The Coliseum is the iconic symbol of the Olympics in LA, host to both the 1932 and 1984 Games, and it has immeasurable and irreplaceable value. From an emotional point of view, it is worth every investment anybody could imagine making in it.

What other measures are existing stadiums adopting to become more sustainable?

They have a lot of options – changing the landscaping or the method of irrigation, switching the lighting, adding energy systems or energy storage options. Take the Staples Centre, which will host basketball in 2028. It was built in the late 1990s and it recently had fuel cells installed to complement its rooftop solar installation. Solar now supplies around 25 per cent of the arena’s electricity, reducing greenhouse gas emissions. The LA Convention Centre (hosting fencing, boxing, basketball prelims, table tennis and taekwondo), which was built in the 1970s, recently had over two megawatts of solar installed on its roof. That new array will supply 17 per cent of the venue’s annual energy use through a carbon-free source.

Another favourite example is the StubHub Centre, which was built in 2002 and has recently had installed 20 Tesla Powerpacks so they can store energy when the electricity is cheaper and then use it during peak times.

Presumably, given that these venues are in use now – this means that their post-Games legacy is already secureThere is no question what the legacy of these venues will be: they will continue to serve as iconic, internationally renowned hosts for world-class sports, culture, arts and entertainment events. The venue owners and operators are making investments in these sustainability upgrades because it makes good business sense for them to do so and also because the regulatory environment in California and the Mayor’s vision in LA are strongly encouraging them to move in the direction of renewable energy, water conservation, low-carbon measures and low waste.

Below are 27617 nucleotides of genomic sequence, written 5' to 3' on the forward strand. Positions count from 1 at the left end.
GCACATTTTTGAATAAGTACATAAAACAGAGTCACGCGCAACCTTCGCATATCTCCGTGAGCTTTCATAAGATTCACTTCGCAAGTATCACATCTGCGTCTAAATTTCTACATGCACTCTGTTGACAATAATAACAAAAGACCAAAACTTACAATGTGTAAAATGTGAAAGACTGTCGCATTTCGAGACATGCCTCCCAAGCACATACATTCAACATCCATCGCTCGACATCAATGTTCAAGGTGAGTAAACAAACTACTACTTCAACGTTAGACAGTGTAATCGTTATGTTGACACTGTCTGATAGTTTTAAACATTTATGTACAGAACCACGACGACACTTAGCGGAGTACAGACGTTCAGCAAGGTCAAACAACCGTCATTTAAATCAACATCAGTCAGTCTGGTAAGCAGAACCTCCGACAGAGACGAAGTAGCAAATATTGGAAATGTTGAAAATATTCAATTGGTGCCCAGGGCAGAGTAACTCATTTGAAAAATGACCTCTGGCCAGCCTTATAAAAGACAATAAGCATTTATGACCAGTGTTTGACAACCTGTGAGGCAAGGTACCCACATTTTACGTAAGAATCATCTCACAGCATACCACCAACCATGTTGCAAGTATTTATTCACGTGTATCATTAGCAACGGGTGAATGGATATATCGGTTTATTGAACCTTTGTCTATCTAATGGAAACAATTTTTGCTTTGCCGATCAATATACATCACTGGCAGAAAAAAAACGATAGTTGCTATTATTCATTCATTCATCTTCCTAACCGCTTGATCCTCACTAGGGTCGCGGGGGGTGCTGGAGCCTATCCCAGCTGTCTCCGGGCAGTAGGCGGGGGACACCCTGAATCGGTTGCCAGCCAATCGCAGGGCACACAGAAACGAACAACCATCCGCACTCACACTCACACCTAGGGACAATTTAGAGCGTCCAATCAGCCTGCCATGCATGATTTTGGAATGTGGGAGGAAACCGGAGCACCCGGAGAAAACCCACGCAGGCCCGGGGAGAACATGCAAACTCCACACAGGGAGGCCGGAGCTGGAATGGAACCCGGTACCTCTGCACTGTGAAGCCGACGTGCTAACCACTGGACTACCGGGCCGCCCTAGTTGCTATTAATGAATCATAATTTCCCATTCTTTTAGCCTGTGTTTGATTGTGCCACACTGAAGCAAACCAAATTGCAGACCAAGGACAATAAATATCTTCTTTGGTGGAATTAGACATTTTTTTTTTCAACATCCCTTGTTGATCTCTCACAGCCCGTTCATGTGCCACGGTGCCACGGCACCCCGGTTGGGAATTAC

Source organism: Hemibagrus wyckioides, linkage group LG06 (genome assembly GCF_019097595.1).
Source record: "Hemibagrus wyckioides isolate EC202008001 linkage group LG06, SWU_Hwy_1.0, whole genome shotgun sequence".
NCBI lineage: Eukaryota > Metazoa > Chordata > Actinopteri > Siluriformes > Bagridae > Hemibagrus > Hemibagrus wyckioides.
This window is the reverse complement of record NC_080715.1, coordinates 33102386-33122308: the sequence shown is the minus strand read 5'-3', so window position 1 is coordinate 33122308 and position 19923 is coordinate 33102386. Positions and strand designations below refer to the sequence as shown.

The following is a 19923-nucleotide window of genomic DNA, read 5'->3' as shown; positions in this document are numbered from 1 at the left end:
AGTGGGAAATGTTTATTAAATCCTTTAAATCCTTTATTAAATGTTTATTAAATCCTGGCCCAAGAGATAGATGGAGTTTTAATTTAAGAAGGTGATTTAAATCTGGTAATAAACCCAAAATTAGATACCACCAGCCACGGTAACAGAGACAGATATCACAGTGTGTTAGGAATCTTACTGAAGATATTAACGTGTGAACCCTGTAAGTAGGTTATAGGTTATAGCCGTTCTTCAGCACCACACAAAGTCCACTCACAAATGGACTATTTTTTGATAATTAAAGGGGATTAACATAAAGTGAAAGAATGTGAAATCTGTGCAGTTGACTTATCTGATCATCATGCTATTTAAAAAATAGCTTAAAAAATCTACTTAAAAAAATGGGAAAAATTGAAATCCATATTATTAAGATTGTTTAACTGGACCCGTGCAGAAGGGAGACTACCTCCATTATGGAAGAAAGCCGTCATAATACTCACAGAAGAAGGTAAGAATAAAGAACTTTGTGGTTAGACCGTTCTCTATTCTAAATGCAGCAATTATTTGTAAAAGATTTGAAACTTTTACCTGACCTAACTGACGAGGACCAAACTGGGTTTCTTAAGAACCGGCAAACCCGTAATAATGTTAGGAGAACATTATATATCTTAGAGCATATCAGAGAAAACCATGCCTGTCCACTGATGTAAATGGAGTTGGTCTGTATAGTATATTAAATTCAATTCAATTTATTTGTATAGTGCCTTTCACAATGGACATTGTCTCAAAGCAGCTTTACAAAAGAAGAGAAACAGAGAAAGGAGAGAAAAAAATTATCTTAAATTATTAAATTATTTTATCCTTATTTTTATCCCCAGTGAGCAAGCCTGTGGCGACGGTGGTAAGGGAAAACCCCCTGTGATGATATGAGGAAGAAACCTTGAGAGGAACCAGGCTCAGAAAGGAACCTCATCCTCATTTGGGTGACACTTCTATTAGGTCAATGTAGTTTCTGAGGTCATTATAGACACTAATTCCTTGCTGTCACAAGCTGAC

What are your plans in terms of temporary venues?

There will be a limited number. A great example of an optimal use of a temporary venue is beach volleyball. The LA bid team were all in Rio in 2016 and we saw that beautiful stadium created on Copacabana beach for beach volleyball.

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We will do a similar thing on Santa Monica beach, creating a temporary venue right there in the birthplace and spiritual home of beach volleyball. When the Games are over we will take it apart and the materials will be used elsewhere.

Our idea when building temporary venues is to use materials which have already been used and use them again afterwards locally. Radical reuse in temporary venues as well – to make sure they have a very low carbon impact.

Are you hoping the ‘radical reuse’ concept will inspire other potential host cities in the future?

This evolution in how the planning and execution of the Games is approached is really being driven by the IOC’s New Norm. The IOC is leading the way and showing how principals of flexibility and partnership and efficiency and sustainability can guide the planning and execution of the Games.

We are excited that LA 2028 is extremely well-positioned to demonstrate the New Norm in action, because, from day 1 of our bid, sustainability and fiscal responsibility have been our guiding principles. We know not every city has as many existing venues as LA, but our greatest aspiration would be to inspire other cities to share our philosophy and to build a Games that fits their city and not to change their city to fit the Games.